While many aspects of France’s healthcare system are reimbursed for those who have a Carte Vitale and a mutuelle (top-up health insurance), you will still have to pay a fee upfront whenever you visit the doctor’s in France. Here’s what you need to know.
How Much Does it Cost to Visit the Doctor in France?
As of May 2017, the visit to your primary care physician, known as médicin généraliste or médicin traitant is €25.00. With regard to children’s consultations, there are no longer age brackets to define the tariff applied. The fee for a consultation for a child under six years old is €30.
These consultation fees must be paid directly to the doctor (or receptionist) during your appointment, either by cash or debit or credit card (it’s worth checking whether or not your doctor’s surgery accept cards as not all do). You will also be asked to present your Carte Vitale.
So, how does reimbursement work? Having presented your Carte Vitale, the state will automatically reimburse you for 70% of the fee – note that this is actually 70% of €24. Everyone in France is obliged to pay a token €1 fee for doctor’s appointments. Therefore, you will be reimbursed €16.50.
For those who also have a mutuelle (top-up health insurance), the difference (€7.50) will often be reimboursed by your mutuelle.
Note that these state-regulated fees are for a ‘médecin conventionné’ – there are also private doctors available and their fees may vary.
Why do I have still have to pay €1?
Everyone in France is obliged to pay a flat-rate contribution of €1 for all doctor’s appointments. However, there is a maximum daily payment for medical acts of 4 euros, as well as a maximum annual payment of 50€.
For example, if you had a consultation with a doctor who then, say, recommended an X-Ray, you would end up paying 2 euros. If more than four different medical appointments were scheduled in one day, you wouldn’t pay more than €4.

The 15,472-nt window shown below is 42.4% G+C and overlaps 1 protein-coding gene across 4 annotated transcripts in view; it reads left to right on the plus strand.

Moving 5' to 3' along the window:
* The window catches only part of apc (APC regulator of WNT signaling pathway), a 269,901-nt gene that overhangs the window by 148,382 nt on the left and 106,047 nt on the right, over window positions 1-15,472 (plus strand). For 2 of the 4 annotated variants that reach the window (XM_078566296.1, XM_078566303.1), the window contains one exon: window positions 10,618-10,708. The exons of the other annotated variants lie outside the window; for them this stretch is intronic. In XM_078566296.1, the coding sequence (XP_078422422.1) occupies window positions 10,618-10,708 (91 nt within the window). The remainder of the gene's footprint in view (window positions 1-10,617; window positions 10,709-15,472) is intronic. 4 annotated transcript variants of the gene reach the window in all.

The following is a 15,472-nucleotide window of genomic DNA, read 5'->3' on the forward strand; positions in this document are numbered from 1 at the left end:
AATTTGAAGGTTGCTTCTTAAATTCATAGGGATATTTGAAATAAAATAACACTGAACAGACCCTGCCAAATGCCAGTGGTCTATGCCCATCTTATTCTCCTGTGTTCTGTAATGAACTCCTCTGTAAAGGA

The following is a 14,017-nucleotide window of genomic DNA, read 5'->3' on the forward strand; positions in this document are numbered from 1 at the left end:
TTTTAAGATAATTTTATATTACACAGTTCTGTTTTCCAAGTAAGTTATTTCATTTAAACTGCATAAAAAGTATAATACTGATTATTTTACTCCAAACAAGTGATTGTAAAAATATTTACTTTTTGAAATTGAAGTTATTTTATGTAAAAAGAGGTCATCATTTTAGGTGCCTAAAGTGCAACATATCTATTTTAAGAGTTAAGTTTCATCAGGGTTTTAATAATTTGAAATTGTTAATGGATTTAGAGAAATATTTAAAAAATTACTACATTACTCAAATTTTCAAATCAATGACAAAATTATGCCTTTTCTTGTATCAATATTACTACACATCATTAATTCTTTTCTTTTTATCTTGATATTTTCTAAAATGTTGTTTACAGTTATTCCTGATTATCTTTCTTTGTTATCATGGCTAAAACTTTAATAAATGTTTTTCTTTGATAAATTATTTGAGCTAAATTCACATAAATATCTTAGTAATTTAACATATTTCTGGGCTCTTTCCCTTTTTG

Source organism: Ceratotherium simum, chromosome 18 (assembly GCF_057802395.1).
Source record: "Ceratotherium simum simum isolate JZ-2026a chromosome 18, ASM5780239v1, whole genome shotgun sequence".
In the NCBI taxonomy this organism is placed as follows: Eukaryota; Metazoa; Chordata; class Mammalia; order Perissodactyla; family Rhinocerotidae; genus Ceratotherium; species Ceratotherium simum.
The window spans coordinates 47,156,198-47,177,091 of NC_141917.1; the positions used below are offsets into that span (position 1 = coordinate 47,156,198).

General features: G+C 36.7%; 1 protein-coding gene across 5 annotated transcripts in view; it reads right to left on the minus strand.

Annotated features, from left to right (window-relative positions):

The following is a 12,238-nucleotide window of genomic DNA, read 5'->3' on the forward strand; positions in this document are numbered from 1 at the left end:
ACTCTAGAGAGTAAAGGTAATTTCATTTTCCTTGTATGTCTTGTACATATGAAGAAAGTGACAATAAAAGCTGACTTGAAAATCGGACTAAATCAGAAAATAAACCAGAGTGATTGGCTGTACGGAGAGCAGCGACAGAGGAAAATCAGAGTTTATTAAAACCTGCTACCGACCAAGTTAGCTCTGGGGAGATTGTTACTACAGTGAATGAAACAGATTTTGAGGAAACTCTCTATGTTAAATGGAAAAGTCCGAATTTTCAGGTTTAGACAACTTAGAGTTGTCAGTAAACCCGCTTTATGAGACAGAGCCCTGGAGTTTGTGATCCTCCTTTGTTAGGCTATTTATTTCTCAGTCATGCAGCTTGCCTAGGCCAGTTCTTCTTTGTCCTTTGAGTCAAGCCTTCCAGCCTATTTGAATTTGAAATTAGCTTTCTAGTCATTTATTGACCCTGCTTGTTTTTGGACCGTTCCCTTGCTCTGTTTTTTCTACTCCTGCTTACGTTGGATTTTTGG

What about if I don’t have a Carte Vitale?
If you don’t have a Carte Vitale in France, you may still visit a doctor and you will simply pay the €25. If you have private health insurance coverage, you can ask for a feuille de soins-médecin, a medical receipt, which you will then forward to your insurer to request a reimbursement. Don’t forget to ask for this document at your appointment – you will need it to make a claim.
Visiting a specialist
Most treatment is channelled through the doctor with whom you are registered – the médicin traitant. This channelling is known as the parcours de soins. If you seek treatment outside the parcours de soins – going direct to a specialist without a recommendation from a médicin traitant for example, your rate of reimbursement will be reduced from 70% to 50%. The exception is seeking direct consultations with an opthalmologist or gynaecologist.
Charges for Prescription Medicine
You may find that there is a considerable difference in price from one pharmacy to another, so if you are a regular user of non-prescribed medicines it may be worth shopping around. Many pharmacies will take both your Carte Vitale and your mutuelle, and you will often only have to pay the amount outstanding (or nothing if the entire amount is covered).